The event was attended by representatives of the diplomatic corps, cultural institutions, and the Jewish community, as well as colleagues and friends of the Jewish Historical Institute.
‘The exhibition is a harrowing document of the war, which has a special impact on us today,’ said the director of the Jewish Historical Institute, Monika Krawczyk.
‘Wejman’s prints are one of only two or three sets of works of this kind by one artist, created in the years 1940-1944 in occupied Warsaw. It can only be compared with the works of Władysław Strzemiński and Felicjan Kowarski of the same rank. It is said that inter arma silent Musae, however Wejman also worked during the war, war that destroys art and paper. The artist suffered from a shortage of paper, so he tried etching, which he had never done before. I also assume that he hoped that the metal matrix would have a better chance of surviving if there was a fire – said the exhibition’s curator, Dr. Piotr Rypson.
Monika Krawczyk, Stanisław Wejman, Piotr Rypson / guests at the temporary exhibition “Dancers 1944. Mieczysław Wejman”. Photos by Grzegorz Kwolek (JHI)
‘Dancers dance in the fire of war. During the occupation, Wejman not only created, but also took part in conspiratorial exhibitions. At the end of 1943, a conflict with a Volksdeutsch [Pole with German roots who became a German collaborator – ed.], manager of his workplace, forced him to hide from the Germans. It was then that a series of nearly 40 works that we present at the exhibition was created. This series has never been shown in full splendor before – added Rypson.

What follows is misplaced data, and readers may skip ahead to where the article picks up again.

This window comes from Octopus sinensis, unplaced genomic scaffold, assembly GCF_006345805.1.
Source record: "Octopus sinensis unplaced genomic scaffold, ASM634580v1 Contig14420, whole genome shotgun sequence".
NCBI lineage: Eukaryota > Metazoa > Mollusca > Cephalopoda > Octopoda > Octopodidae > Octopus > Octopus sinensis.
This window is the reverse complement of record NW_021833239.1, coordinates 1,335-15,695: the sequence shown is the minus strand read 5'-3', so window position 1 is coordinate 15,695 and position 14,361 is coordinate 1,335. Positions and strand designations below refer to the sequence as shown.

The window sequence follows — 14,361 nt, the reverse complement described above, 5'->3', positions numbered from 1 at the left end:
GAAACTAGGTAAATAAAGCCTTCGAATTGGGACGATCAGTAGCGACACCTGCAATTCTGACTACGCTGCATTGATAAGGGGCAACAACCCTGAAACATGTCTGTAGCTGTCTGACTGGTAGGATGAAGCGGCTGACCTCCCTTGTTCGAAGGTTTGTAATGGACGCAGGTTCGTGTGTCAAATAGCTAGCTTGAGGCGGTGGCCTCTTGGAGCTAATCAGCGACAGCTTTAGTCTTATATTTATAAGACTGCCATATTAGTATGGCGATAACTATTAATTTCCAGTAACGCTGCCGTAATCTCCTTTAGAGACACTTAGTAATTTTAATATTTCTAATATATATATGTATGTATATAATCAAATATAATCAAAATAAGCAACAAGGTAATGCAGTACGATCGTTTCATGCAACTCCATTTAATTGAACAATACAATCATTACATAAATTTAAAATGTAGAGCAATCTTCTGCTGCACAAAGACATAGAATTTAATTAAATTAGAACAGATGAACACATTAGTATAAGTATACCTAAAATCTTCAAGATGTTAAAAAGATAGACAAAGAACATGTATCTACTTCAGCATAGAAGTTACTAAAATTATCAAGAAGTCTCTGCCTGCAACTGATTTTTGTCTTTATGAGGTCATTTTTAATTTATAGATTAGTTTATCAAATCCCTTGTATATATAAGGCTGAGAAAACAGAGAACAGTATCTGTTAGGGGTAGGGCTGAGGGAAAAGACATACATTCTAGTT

‘The language of Wejman’s art has always been very metaphorical and the etchings are difficult to interpret. They show people who became victims, who were forced to undress and dance. A clear line separates them from those who are just watching, they are observers, accomplices.
‘It is a mistake to try to translate the language of images into the language of words – said Stanisław Wejman, graphic artist and painter, professor of fine arts, the artist’s son. – I spent many years with the creator of these works, but I do not always understand the language of this dance, which shows moments of truth and extreme events. In the face of today’s events in the East, looking at these works we experience déjà vu.
‘During the years of the occupation, my father considered himself a student. He was tutored by professor Mieczysław Kotarbiński, who was murdered by the Germans. During the Warsaw Uprising, the house where he worked was destroyed, many drawings were lost and my father perhaps didn’t know exactly how many of them there were.
‘The language of Dancers relates to the Italian commedia dell'arte. The series was also supposed to belong to the diploma thesis under the general title Zabawa ludowa [Folk Revelry]. My father thought about it for most of his life since the Warsaw Ghetto Uprising in the spring of 1943, when terrible things were happening. The Germans built an amusement park next to the ghetto wall. Loud music was played, people could dance, there were high poles that boys climbed on to take a sausage or a drink. The Germans created it to blur reality and create a double image, to send this image into the world, which was to convince everyone that Poles, citizens of the capital, are pleasantly satisfied with what is happening in the ghetto, added Stanisław Wejman.
‘The artist’s works in the years 1943–1944, between the July 1942 “Gross Aktion” (Great Action or Operation, namely the deportation and mass murder of Jews from the Jewish quarter), the Ghetto Uprising (April 1943) and the outbreak of the Warsaw Uprising (August 1st 1944) became one of the most important Polish artistic documents recording the German occupation – especially the Holocaust,’ writes Dr. Piotr Rypson, curator of the temporary exhibition “Dancers 1944. Mieczysław Wejman”.
The exhibition presents wartime graphics and sketches by Mieczysław Wejman (1912-1997), painter, graphic artist, rector of the Academy of Fine Arts in Kraków, co-founder of the International Print Biennial in Kraków.
You’re welcome to see the exhibition until October 13. Entrance is free of charge!
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Supported by the Norway and EEA Grants from Iceland, Liechtenstein and Norway and the national budget